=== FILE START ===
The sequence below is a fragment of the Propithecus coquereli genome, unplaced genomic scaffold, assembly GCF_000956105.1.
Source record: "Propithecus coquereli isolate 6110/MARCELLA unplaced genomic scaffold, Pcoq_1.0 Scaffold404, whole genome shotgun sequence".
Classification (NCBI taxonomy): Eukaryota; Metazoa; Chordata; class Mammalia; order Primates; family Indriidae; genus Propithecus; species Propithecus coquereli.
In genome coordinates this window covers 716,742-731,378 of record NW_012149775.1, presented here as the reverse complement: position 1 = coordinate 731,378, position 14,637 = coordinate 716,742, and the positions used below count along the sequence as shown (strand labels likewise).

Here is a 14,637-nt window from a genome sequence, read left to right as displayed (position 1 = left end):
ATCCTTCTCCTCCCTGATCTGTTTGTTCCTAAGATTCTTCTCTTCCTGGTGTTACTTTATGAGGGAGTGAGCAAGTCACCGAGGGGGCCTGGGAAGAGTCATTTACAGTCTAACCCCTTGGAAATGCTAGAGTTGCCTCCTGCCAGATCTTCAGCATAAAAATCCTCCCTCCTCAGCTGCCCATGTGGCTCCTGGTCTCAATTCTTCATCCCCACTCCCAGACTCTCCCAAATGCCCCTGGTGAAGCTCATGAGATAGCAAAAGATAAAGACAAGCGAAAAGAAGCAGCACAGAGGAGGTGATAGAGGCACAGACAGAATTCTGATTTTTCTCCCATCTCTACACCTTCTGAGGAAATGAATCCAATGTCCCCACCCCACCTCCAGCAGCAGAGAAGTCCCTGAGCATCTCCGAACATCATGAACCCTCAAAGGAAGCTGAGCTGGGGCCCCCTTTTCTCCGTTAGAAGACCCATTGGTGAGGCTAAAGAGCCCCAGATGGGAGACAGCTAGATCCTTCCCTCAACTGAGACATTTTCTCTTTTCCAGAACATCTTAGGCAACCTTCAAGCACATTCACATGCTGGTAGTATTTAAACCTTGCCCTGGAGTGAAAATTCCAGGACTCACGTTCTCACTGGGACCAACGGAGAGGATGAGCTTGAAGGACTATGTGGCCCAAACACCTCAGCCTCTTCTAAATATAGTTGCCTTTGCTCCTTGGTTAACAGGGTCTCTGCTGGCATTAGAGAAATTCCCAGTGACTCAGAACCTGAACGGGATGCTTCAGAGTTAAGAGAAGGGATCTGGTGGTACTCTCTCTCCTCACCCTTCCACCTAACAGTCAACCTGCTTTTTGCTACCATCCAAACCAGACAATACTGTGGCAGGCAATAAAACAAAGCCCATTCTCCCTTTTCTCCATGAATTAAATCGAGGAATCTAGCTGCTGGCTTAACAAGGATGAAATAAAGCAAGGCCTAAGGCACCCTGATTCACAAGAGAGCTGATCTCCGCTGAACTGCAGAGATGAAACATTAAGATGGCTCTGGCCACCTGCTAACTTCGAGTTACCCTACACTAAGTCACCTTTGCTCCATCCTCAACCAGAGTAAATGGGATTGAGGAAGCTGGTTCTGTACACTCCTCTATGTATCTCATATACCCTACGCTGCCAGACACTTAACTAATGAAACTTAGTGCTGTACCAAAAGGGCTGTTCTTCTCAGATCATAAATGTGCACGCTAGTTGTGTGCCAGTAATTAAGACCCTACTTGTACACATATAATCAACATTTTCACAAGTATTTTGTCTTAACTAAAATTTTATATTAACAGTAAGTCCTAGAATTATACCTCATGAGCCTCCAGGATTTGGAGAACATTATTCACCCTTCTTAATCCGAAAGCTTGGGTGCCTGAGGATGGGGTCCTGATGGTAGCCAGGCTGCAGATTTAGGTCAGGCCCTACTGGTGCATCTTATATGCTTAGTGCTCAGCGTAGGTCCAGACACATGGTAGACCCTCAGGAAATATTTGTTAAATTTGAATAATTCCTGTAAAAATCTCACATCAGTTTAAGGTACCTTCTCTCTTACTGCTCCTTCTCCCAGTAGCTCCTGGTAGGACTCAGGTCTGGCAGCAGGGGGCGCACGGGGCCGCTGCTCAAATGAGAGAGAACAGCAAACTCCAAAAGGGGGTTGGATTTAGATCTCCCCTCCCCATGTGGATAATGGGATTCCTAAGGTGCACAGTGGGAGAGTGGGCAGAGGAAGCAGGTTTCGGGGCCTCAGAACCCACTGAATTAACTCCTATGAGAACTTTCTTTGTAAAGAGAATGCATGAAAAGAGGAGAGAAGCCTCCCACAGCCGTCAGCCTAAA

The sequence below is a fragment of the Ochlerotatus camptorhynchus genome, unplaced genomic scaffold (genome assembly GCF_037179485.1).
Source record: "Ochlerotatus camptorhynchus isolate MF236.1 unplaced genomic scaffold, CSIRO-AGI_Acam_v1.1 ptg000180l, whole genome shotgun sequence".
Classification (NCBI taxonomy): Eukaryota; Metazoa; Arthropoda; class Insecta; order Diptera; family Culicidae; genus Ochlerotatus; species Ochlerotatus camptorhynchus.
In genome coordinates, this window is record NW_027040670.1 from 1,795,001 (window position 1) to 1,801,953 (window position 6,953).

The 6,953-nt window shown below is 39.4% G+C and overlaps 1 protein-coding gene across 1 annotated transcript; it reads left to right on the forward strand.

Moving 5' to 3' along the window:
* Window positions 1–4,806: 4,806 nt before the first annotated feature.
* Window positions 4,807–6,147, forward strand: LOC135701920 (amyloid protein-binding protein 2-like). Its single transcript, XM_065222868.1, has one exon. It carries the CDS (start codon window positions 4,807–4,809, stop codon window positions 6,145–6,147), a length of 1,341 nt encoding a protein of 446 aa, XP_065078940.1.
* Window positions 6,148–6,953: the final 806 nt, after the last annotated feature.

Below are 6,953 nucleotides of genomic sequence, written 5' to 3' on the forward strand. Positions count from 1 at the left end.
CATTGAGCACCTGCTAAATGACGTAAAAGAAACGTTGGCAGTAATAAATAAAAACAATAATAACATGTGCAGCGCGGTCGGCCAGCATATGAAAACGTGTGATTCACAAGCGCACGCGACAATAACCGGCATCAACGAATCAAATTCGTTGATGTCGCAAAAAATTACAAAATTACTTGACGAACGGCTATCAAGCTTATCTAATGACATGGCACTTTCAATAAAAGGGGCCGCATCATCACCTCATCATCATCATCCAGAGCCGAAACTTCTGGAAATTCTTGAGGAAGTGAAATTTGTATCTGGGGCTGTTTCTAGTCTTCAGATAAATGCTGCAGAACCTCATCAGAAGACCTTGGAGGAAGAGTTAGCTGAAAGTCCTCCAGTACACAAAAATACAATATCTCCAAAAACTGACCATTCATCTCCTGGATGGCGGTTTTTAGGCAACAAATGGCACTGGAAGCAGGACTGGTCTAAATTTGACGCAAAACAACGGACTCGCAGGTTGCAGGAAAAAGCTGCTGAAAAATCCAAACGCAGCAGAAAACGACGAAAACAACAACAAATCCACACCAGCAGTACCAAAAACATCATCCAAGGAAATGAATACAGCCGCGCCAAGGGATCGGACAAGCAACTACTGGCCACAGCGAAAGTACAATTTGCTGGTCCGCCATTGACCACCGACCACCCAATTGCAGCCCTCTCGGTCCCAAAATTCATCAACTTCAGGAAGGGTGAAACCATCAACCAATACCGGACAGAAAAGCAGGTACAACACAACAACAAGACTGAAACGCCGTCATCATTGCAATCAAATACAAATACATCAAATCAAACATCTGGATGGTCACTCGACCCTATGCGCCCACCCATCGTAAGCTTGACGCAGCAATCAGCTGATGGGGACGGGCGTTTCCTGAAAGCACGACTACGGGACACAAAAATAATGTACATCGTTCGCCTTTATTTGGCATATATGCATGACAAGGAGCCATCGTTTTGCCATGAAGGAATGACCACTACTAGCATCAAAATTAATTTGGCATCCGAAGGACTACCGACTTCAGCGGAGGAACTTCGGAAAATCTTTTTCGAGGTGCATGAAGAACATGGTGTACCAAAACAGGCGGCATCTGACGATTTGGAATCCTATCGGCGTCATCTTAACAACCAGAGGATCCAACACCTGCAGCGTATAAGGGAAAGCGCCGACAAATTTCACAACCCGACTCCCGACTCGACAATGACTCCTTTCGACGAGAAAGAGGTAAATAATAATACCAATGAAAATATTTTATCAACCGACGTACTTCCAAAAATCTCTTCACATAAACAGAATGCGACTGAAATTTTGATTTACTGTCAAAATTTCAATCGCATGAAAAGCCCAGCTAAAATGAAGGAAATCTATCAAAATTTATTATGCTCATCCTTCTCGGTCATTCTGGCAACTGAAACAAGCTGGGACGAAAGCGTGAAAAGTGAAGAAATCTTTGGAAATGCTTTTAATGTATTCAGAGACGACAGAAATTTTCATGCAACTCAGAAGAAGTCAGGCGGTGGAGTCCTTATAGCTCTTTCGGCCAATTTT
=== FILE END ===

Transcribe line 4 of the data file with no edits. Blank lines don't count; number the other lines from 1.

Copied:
In genome coordinates this window covers 716,742-731,378 of record NW_012149775.1, presented here as the reverse complement: position 1 = coordinate 731,378, position 14,637 = coordinate 716,742, and the positions used below count along the sequence as shown (strand labels likewise).